GM’s Opel–Vauxhall unit could be in deadly danger, according to a report by Bernstein Research analyst Max Warburton. The analyst stated that the weakest automotive firms in the troubled European market may require government help if things don’t turn around in the near future while, Volkswagen — which accounts for roughly 24 percent of market share in Western Europe — could grow its presence to about a third by 2020, given that present trends continue.
Warburton expects VW to make a “mild” profit in 2012, while remaining automakers — including Peugeot-Citroen, Fiat, Ford, and Opel — will share $8 billion worth of losses. Opel and GM partner Peugeot-Citroen will likely make up $2 billion each of the total $8 billion. Meanwhile, car sales in Western Europe will fall eight percent this year according to research from LMC Automotive; analysts expect a decline of roughly four percent in 2013, while a recovery seen prior to 2008 recession levels doesn’t seem likely.
“If current trends continue, some will be forced to retrench. Recapitalisations, state involvement and even nationalization may prolong the process,” Warburton said.
In fact, Peugeot recently received a bailout of sorts from the French government, with $9 billion of bonds issued by the country’s financing bank. In exchange, the government — along with union members — received a seat on the automaker’s board of directors. Peugeot, along with Renault, also received a smaller bailout of $3.8 billion each to assist the manufactures in weathering the recession while the government funded a cash-for-clunkers program. According to pundits, the bailout put both Peugeot and Renault at a long-term disadvantage, since the extra funds allowed them to ride out the storm without taking concrete measures to cut costs or make product more competitive; VW, however, did just that — and now seems to be reaping the benefits.
Extrapolated to 2020, Bernstein’s projections don’t paint Opel or Peugeot in a positive light: “We have modeled the exit of Opel, the slimming down of Fiat (already announced), a reduction in activities at Peugeot-Citroen (not announced but inevitable) and some further retrenchment by Ford and Renault. If VW picks up 50 per cent of the incremental share made available, it could have 33 per cent of the Western European market by 2020,” Warburton said.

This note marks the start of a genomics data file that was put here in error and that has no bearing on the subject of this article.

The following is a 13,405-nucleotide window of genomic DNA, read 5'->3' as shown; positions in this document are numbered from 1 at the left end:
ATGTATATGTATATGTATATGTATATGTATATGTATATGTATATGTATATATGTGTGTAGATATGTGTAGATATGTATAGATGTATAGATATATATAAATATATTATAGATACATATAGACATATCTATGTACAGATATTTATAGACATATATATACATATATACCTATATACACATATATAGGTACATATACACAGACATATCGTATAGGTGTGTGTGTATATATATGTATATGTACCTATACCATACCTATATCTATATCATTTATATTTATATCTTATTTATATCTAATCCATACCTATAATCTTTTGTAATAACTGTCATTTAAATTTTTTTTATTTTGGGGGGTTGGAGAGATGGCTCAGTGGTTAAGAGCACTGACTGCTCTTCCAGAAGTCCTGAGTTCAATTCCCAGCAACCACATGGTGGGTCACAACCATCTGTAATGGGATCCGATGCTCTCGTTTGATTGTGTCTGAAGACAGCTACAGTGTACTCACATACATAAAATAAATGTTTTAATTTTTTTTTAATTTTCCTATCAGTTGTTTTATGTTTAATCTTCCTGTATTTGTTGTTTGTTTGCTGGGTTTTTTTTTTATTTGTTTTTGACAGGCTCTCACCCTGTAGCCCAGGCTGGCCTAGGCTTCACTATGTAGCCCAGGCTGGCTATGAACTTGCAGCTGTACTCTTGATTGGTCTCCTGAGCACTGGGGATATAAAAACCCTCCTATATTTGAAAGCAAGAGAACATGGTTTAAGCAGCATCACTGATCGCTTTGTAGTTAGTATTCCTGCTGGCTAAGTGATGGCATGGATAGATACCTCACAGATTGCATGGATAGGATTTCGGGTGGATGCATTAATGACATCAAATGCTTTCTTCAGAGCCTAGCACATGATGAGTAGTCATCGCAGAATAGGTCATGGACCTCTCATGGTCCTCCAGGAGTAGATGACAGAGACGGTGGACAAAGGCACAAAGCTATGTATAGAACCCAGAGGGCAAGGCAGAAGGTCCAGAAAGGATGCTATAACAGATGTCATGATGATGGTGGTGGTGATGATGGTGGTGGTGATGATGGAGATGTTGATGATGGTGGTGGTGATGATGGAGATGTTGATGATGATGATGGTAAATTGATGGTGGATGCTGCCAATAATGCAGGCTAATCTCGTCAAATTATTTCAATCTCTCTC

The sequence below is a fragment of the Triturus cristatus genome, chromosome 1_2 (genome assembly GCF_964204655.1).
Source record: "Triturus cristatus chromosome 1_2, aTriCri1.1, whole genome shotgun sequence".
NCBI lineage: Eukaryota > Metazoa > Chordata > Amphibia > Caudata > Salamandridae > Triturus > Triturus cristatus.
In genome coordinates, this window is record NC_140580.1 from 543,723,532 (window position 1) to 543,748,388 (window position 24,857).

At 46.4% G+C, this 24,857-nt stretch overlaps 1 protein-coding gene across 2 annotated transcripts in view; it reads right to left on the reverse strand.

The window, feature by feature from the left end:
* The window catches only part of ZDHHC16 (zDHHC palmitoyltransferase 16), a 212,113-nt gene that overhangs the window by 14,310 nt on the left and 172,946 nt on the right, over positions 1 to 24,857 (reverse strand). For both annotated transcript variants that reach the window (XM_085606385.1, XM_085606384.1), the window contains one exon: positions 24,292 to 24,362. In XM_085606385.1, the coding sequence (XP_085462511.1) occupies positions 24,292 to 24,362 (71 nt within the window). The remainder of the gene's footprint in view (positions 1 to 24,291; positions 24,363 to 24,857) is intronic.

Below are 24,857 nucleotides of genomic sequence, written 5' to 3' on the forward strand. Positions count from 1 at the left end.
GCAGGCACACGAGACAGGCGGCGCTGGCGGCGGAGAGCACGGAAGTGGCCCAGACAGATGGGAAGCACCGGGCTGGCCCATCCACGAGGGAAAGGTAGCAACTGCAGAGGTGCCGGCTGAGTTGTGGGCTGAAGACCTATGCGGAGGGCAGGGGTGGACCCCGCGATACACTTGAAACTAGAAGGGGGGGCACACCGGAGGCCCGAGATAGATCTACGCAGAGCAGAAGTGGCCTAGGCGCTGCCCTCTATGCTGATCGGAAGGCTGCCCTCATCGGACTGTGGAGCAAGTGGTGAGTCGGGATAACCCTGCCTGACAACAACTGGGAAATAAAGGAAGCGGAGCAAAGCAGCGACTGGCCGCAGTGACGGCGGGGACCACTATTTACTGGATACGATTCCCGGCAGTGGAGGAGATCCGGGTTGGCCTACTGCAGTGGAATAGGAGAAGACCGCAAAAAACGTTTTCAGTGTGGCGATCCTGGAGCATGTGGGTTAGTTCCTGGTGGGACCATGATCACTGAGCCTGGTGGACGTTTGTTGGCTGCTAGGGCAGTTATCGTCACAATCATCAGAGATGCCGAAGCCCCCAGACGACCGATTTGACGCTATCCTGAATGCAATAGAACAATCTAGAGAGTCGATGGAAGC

VW’s desire to succeed in markets where it is currently weak, including France, Italy, and Spain, may lead weakening competitors to possible failure.
“[This could] drive other manufacturers close to the edge. Fiat, Renault and Peugeot-Citroen all have large gross cash balances to provide near-term protection, and Ford and GM-Opel have well capitalized U.S. parents. But the clock is ticking, the financial situation of these companies is not improving and in the next 24 months some will begin to run out of money. We see Peugeot-Citroen and Opel as most at risk of failure – or at least of being in need of government intervention,” Warburton said.
For its part, General Motors is taking steps to restructure Opel — which has been unprofitable for nearly a decade. GM has also announced that it expects the division to break even by 2015. Meanwhile, analysts have ridiculed GM’s decision to keep the loss-making division (as did yours truly), as it is having a negative impact on The General’s profitability, and is undoubtedly a factor in GM’s depressed stock price.
Warburton believes that GM may resort to only selling Chevrolets in Europe, while Fiat will be reduced to vehicles based on the 500, while moving Alfa Romeo and Maserati brands upmarket. At the same time, he expects Ford to curb its expectations of the new Mondeo (Fusion), Peugeot-Citroen to be reduced in size, and Renault will have to rethink its recent decision to move upmarket. All that is assuming that a breakup of the Euro-Zone won’t take place.
The GM Authority Take
As we like to say here at GM Authority, only time will tell.